The summer cinema season is in its fourth week, and television is looking better and better - despite the latter being in the throes of rerun doldrums.

We've tossed and turned with "Twister" and endured the impossible mission of "Mission: Impossible," and it's no coincidence that both films' titles reflect how the filmmakers feel about story development.Oh, sure, they try to compensate with splashy special effects and stylish technique, but the result is all superficial bluster.

And those are the two pictures I liked!

We've also seen "Flipper" flop, "Spy Hard" try too hard and "The Arrival" get ready to depart, while "Eddie" has pretty much fouled out in the first quarter.

In fact, the "pre-summer" big-screen openings, those preceding "Twister," which officially broke the ribbon and started the summer box-office race, met similar fates - "The Craft" sank, "The Pallbearer" croaked and "The Great White Hype" was KO'd.

So, it was with genuine optimism and no little sense of anticipation that I looked forward to two of the most hyped season-of-the-sun picks - "The Rock" and "The Phantom." Sadly, however, both proved to demonstrate how not to make an action film. And even more surprising, both seem to have been sabotaged by their respective directors.

Michael Bay pumped up "The Rock" too much, as if he was making a tribute to Steven Seagal by way of "NYPD Blue." And Simon Wincer didn't pump up "The Phantom" enough, leaving the comic-strip hero's feature debut listless and wimpy when it should have been as tight as Billy Zane's purple Spandex outfit.

Add to that the half-hearted "Dragonheart" and the emotionally chained "Heaven's Prisoners," and the summer is off to an inauspicious start at best.

Aside from being high-profile pictures released at the outset of Hollywood's biggest moneymaking quarter, the one thing most of these movies have in common is that the directors had final cut.

As a result, some of the films are too long ("The Rock" and "Heaven's Prisoners" clock at 2 hours, 15 minutes each), some just feel too long ("The Arrival," "The Phantom," "Dragonheart") and some would have had better luck going straight to video ("Eddie," "Spy Hard").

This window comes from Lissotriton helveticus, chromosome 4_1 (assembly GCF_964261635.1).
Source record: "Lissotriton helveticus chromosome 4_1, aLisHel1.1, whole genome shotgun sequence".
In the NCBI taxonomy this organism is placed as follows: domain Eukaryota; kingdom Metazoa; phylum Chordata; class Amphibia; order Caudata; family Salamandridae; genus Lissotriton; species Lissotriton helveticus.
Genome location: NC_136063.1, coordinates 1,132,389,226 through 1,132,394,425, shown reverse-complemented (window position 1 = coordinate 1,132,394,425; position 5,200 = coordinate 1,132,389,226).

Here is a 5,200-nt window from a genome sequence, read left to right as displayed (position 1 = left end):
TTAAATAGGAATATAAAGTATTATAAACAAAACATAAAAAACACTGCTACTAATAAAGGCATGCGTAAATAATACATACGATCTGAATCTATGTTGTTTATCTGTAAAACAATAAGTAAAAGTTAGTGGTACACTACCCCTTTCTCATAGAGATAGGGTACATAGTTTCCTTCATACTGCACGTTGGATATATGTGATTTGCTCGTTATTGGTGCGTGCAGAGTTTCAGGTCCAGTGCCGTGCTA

But mostly, each of these films is, to some degree, ridiculously self-indulgent. "Eddie" is another Whoopi Goldberg vanity vehicle without a script. "Dragonheart" and "The Phantom" are first-draft fantasies that needed more work. And "Flipper," "The Arrival" and "Spy Hard" are just ill-conceived retreads.

Then there's "The Rock," a silly, over-the-top, cartoony thriller without a brain in its head - a "Die Hard" wannabe whose screenwriters spent too much time devising a variety of gruesome ways to dispatch bad guys and not nearly enough on the film's story and character development.

Worse, the film wastes two of Hollywood's brightest, most appealing stars, Sean Connery and Nicolas Cage - who also happen to be darn fine actors - by giving them absolutely nothing to work with.

Even at that, however, Connery and Cage might have been able to skate by on charm amid the constant array of fireballs, bullet sprays and shattering glass, were it not for the director's love affair with hand-held camera work that is in constant motion and a penchant for close-ups that would better serve a mouthwash ad.

Under the guidance of Clio award-winning director Michael Bay (who also gave us the similarly maddening Martin Lawrence-Will Smith comedy-thriller "Bad Boys"), they are instead repeatedly upstaged by the action, which has been shot with so many jittery close-ups that even a car chase on the streets of San Francisco is utterly incomprehensible.

If you really want to see what Bay was aiming for, rent "Bullitt," a nearly 30-year-old Steve McQueen thriller that features the definitive San Francisco car chase. Bay's version is an obvious homage, which fails miserably. (For that matter, check out "What's Up, Doc?" which has another well-staged chase sequence employing the hilly streets of San Francisco.)

In the end, "The Rock" should have been slick, mindless, action-fun - but is instead irritating, headache-inducing and, ultimately, dispiriting.

It's enough to make a film fan yearn for the good old days of the studio system, when producers and studio chiefs had an instinct for what worked on the screen and what didn't and weren't afraid to tell the directors what they thought.

Not that I'm literally suggesting filmmakers would do a better job with someone looking over their shoulders, barking orders about artistic decisions.

But I'm not sure it's much better to allow the filmmakers so much freedom that they don't have to listen to anyone.

Let's face it - who's going to say no to Steven Spielberg? Or, for that matter, who's going to say no to Jan De Bont when he's making a movie for Steven Spielberg, which is the case with "Twister."

Likewise, just because "Bad Boys" made money, apparently no one can tell Michael Bay that his follow-the-bouncing-camera style is annoying.

Oh well, maybe his mother will buy him a tripod for Christmas.

- QUOTE OF THE WEEK: Nicolas Cage, on why he segues from big-budget movies to smaller pictures like his low-budget Oscar-winner, "Leaving Las Vegas":

"I didn't get paid anything for `Leaving Las Vegas' and I don't care. But I had to do `Trapped in Paradise' - as much as I couldn't stand that picture - because it paid me enough that I could do `Vegas' and `Kiss of Death.' "